We are developing so fast that death and destruction of humankind is also approaching us fast!
Humans have an ingenious capacity to sit on the branch of a tree and chop the branch off.
Our policy makers and politicians are still unable to walk the talk. Our people are still to understand the costs of development. Never mind, suicidal attitudes require more courage and we are becoming more brave!
One report that shattered the expectations of large number of people interested in ‘sustainable development’ – the often misused word in today’s world – was that of the International Energy Agency (IEA) that focused on global energy and carbon di-oxide status report, 2017.
The key message is that world economy is recovering from recession and the carbon emissions are increasing!
According to the IEA report, global energy demand increased by 2.1% in 2017, compared with 0.9% the previous year and 0.9% on average over the previous five years.
More than 40% of the growth in 2017 was driven by China and India. Global energy-related CO2 emissions grew by 1.4% in 2017, reaching a historic high of 32.5 gigatonnes (Gt), a resumption of growth after three years of global emissions remaining flat.
Improvements in global energy efficiency slowed down dramatically in 2017, because of weaker improvement in efficiency policy coverage and stringency as well as lower energy prices. Global energy intensity improved by only 1.7% in 2017, compared with an average of 2.3% over the last three years.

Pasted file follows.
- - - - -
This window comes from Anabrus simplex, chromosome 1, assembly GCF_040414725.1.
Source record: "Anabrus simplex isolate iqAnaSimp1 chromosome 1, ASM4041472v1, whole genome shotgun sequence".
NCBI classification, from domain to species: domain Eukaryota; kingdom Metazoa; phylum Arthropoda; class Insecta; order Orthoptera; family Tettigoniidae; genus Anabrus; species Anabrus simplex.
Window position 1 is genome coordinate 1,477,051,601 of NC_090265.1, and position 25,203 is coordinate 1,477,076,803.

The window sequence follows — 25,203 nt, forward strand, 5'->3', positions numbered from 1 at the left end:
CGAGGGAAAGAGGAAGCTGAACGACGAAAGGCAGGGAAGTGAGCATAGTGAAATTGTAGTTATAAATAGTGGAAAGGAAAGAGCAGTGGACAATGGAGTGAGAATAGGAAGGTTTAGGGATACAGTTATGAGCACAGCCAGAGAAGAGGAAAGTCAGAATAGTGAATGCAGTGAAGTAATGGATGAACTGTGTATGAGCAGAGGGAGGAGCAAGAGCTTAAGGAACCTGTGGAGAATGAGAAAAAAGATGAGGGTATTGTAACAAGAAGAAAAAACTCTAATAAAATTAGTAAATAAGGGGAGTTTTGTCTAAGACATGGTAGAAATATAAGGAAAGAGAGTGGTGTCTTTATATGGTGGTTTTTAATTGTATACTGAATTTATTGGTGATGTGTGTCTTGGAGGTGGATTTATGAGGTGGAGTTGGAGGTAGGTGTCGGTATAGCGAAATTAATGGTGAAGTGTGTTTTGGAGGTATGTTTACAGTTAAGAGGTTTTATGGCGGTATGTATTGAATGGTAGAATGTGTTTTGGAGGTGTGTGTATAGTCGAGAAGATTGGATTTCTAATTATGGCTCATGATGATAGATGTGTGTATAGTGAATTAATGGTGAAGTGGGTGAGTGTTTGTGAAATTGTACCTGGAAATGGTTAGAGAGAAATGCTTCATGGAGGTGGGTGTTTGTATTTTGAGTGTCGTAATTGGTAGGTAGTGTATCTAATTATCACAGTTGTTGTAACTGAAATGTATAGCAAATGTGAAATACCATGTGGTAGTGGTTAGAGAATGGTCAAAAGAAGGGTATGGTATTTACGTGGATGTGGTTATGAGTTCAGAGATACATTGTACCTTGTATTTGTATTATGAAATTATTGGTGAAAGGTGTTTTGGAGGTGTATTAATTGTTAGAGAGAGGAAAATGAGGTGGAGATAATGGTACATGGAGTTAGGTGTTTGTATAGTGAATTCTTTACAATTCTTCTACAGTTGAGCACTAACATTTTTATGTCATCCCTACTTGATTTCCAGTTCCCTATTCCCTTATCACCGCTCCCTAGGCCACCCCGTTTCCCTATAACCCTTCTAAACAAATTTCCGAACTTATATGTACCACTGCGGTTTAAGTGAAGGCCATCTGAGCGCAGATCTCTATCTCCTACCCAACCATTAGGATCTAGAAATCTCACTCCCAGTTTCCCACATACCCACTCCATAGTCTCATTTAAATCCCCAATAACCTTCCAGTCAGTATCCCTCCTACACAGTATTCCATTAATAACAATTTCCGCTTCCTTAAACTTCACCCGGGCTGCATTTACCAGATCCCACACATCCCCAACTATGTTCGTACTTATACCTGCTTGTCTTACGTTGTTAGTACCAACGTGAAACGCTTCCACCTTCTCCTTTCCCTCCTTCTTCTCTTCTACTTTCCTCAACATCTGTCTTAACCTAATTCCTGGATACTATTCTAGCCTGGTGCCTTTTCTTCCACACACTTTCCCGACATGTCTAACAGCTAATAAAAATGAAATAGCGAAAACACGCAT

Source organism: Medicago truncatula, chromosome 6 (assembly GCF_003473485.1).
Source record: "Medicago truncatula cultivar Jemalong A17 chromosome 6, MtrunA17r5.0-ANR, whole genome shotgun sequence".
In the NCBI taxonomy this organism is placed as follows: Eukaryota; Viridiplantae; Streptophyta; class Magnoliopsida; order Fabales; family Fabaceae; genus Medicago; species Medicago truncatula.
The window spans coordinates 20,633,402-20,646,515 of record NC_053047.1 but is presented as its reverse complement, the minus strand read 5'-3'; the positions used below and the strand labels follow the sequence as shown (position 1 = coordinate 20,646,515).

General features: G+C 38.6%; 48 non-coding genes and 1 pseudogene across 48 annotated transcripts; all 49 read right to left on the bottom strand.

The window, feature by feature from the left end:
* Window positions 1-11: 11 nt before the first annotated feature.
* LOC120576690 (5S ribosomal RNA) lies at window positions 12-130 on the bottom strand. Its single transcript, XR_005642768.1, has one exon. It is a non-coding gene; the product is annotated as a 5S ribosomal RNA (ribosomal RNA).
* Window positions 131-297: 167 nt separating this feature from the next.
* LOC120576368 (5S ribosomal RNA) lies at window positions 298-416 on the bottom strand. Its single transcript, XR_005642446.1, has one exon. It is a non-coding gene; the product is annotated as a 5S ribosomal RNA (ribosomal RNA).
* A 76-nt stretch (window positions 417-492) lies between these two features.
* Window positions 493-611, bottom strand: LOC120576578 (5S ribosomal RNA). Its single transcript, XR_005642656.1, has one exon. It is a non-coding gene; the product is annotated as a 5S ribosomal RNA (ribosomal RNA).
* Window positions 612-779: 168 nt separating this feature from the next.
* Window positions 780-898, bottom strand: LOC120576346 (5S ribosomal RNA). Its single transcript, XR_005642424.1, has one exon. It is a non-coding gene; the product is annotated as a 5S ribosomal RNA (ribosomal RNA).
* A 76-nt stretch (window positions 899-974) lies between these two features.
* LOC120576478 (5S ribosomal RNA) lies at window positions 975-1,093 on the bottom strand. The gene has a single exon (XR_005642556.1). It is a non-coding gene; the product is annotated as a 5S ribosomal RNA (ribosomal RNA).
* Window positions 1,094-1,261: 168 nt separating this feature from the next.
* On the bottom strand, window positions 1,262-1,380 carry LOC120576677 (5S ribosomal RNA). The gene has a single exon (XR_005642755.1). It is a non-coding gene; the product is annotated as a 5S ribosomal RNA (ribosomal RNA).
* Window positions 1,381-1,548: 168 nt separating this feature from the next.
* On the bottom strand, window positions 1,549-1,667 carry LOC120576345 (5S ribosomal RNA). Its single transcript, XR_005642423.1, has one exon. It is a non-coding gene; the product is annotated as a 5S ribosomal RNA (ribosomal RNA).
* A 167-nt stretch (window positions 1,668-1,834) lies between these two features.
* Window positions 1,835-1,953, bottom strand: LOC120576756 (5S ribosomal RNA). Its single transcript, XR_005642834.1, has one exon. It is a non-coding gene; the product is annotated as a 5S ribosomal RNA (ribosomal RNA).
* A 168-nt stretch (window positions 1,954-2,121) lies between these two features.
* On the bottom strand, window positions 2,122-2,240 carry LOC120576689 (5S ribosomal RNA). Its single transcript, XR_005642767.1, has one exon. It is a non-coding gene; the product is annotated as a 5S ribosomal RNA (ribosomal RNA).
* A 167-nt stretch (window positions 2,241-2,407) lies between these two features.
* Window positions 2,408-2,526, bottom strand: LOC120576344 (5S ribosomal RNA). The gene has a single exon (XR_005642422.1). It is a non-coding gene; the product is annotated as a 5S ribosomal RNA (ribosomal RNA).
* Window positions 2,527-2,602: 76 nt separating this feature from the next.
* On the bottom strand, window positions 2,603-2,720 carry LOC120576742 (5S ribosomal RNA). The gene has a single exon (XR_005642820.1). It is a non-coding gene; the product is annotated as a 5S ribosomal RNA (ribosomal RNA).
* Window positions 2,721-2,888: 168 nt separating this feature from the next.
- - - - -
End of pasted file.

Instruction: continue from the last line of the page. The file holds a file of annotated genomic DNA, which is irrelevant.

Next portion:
The growth in global energy demand was concentrated in Asia, with China and India together representing more than 40% of the increase.
The increase in carbon emissions, equivalent to the emissions of 170 million additional cars, was the result of robust global economic growth of 3.7%, lower fossil-fuel prices and weaker energy efficiency efforts. These three factors contributed to pushing up global energy demand by 2.1% in 2017.
(Source IEA, 2017)
This means, our ability to combat climate change is severely compromised.
Thanks to our quest for development, a mantra of the big and small, our policies for better environment are letting us all down.
I never realised that Joseph Schumpeter’s creative destruction can be understood this way by our people. We are really creative in destroying our Planet. Again, never mind, our next generations will clean up the mess we are creating – should they survive the onslaught of development.
If economic development and raising GDP numbers will play havoc on our inability to deal with inter-generational inequity, I can only echo Tom McMilan when he said, “For 200 years we have been conquering Nature, now we are beating it to death”!